As a pet owner, you may ask “How can I best protect my beloved Fluffy from fleas and ticks?” The answer is simple – you start from scratch. Fleas and ticks are active throughout the year in the U.S., however many types of fleas and ticks will be more active during the warmer months of the year.
There are different options for flea and tick prevention including topical products applied to the skin, chews given by mouth, and collars that are worn year-round. Your lifestyle may help you decide which product fits your dog or cat’s needs as these products are used or administered either monthly or every few months. For some owners, it may be the most convenient to pick a flea and tick collar that provides several months of protection. What cat doesn’t like to wear some new bling?
However, there may be certain animals that a collar for prevention is not ideal. For example, if you have a new puppy, Sherlock, who enjoys investigating everything he sees by putting it in his mouth, a collar may not be the right fit for him. Several flea and tick collars contain toxins that affect the neurologic system of insects, such as pyrethrins or pyrethroids, or insecticides such as imidacloprid which are all aimed at killing those pesty bugs. These ingredients found in flea and tick collars generally have a very wide margin of safety in mammals and the concentration in collars rarely cause negative effects in pets. However, if they are chewed or ingested, clinical signs may develop.
If a pet is more sensitive to the ingredients in a flea/tick collar, mild skin irritation may be seen. If your pet ingests a flea and tick collar, the most common clinical signs are vomiting and possible decreased activity. In animals swallowing large pieces of the collar or with those that are more sensitive to the ingredients, difficulty walking, tremors and seizures may occur depending on the active ingredients. Clinical signs of poisoning may be seen within 30 minutes – 3 hours after the ingestion in animals that swallowed large pieces of the collar. In some cases, clinical signs may be delayed up to 12-24 hours.). It is also important to be cautious while using flea and tick collars in debilitated, geriatric, pregnant or lactating animals as they may be at a higher risk of poisoning from these products.
Now you are probably asking yourself, “What can I do at home if I caught my pet eating their flea and tick collar?” or “Oh no, Sherlock did swallow a few small pieces of the collar, what do I do?” When small pieces of the collar are ingested, these exposures are generally non-life-threatening. At home, you may feed your pet a snack, offer fresh water, or offer something tasty such as canned chicken to help dilute the product as mild, self-limiting stomach upset may occur. It is also crucial for you to monitor your pet at home and take your animal to a veterinarian if any neurological or gastrointestinal signs develop (as noted above).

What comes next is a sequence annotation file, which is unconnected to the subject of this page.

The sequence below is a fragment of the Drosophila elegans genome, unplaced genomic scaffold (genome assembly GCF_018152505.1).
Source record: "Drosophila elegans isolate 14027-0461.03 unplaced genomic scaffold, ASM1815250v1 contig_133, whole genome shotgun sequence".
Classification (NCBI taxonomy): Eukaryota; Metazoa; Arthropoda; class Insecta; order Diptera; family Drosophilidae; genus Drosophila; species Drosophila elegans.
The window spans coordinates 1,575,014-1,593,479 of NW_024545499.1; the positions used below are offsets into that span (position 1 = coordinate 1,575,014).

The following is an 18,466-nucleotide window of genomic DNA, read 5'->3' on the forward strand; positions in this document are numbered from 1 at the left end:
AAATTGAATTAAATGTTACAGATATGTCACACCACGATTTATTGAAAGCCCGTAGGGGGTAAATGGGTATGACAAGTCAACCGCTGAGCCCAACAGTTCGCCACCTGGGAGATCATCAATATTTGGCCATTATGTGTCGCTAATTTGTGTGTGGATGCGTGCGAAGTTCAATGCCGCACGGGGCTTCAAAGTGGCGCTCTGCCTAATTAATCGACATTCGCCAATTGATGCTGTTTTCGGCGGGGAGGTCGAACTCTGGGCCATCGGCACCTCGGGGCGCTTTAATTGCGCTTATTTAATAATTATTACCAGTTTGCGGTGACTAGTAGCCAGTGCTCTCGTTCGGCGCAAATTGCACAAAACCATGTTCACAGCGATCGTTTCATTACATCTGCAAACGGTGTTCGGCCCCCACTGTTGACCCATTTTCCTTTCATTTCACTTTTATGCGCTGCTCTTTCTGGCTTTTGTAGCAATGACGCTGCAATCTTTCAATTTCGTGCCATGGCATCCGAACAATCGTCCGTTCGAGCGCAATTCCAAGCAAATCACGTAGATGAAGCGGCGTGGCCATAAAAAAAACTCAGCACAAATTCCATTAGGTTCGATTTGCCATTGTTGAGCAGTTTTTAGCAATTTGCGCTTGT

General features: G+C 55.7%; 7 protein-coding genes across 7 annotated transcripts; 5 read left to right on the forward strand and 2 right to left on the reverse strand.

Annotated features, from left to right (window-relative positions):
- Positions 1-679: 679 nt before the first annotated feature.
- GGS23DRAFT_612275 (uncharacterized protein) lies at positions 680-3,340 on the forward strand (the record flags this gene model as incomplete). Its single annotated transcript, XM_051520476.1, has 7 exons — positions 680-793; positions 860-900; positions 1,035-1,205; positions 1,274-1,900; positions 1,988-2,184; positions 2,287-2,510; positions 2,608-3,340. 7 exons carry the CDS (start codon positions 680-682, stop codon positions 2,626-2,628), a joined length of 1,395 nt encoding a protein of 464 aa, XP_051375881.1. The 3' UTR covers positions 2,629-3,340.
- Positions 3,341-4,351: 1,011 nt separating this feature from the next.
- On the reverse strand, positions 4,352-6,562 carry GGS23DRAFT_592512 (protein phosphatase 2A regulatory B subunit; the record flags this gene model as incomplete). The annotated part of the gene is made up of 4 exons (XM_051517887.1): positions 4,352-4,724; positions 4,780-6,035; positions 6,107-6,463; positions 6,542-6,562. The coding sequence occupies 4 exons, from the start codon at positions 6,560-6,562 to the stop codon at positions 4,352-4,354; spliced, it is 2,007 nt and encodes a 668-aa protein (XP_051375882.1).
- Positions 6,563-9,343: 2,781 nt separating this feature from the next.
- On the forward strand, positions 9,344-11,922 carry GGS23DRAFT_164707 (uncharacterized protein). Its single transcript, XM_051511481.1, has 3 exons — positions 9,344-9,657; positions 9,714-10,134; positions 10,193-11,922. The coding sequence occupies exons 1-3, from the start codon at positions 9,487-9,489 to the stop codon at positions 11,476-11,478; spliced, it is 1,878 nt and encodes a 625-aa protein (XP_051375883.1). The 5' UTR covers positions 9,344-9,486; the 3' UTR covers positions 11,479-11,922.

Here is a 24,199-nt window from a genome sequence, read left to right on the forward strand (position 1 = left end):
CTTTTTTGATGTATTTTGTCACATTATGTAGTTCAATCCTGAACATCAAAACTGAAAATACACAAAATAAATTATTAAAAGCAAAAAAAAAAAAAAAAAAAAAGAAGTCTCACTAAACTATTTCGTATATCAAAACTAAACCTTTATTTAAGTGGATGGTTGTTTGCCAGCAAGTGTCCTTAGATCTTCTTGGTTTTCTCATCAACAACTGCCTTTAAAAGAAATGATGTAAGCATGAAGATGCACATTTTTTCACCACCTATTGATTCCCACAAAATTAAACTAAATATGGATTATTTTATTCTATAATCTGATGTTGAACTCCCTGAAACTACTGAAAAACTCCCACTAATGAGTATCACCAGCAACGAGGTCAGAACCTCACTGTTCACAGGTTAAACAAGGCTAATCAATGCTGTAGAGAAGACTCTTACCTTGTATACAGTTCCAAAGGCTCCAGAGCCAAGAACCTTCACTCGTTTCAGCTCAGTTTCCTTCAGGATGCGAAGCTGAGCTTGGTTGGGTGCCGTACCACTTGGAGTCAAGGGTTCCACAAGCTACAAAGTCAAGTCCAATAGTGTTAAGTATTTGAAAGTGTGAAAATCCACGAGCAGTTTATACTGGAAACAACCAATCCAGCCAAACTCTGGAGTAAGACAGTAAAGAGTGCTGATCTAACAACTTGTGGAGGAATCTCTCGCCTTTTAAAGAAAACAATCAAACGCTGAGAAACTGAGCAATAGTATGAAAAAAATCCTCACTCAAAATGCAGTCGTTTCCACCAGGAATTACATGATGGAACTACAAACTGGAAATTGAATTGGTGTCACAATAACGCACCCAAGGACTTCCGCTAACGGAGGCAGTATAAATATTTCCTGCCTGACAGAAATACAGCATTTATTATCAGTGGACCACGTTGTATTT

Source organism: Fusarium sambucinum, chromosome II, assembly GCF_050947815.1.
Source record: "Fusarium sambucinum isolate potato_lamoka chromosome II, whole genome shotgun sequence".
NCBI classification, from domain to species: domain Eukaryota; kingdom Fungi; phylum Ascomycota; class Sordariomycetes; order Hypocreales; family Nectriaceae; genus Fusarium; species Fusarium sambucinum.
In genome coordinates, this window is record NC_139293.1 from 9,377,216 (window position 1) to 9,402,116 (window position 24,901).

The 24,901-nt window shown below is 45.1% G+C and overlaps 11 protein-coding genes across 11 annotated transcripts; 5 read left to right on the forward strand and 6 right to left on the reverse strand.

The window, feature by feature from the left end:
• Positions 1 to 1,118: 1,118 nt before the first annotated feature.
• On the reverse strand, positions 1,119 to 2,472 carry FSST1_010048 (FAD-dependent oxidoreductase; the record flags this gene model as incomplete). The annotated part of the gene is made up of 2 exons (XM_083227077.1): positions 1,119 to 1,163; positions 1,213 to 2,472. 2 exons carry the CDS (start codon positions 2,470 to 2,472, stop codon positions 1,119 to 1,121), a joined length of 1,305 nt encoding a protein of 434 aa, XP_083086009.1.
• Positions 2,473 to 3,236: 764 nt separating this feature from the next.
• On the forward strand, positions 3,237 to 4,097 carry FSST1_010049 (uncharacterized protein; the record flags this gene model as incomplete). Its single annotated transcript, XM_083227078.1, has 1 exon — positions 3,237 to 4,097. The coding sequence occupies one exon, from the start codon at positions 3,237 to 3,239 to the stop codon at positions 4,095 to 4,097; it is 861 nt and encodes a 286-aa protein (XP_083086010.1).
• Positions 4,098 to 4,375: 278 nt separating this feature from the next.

It is a different story if your pet eats a large amount of the collar, or the entire collar. If this is the case, bring your animal to a veterinarian as soon as possible as they may start to show neurologic signs soon. The veterinarian may monitor your pet for a minimum of 48 – 72 hours for any elevation in body temperature as well as central nervous system changes such as difficulty walking, seizures and tremors. To treat these signs, your veterinarian may bathe your pet, provide intravenous fluids and medications to stop the seizures or tremors. The veterinarian also may need to take x-rays to determine where in the gastrointestinal tract the collar is to determine if the collar pieces should be removed. It is important for the veterinarian to assess if the collar is at risk of causing an obstruction of the gastrointestinal tract.
If you have any other questions, please contact your veterinarian or the veterinary professionals at Pet Poison Helpline®.
Jessica Hall, DVM student extern, Midwestern University Class of 2022
Shannon Boos, CVT, Veterinary Information Specialist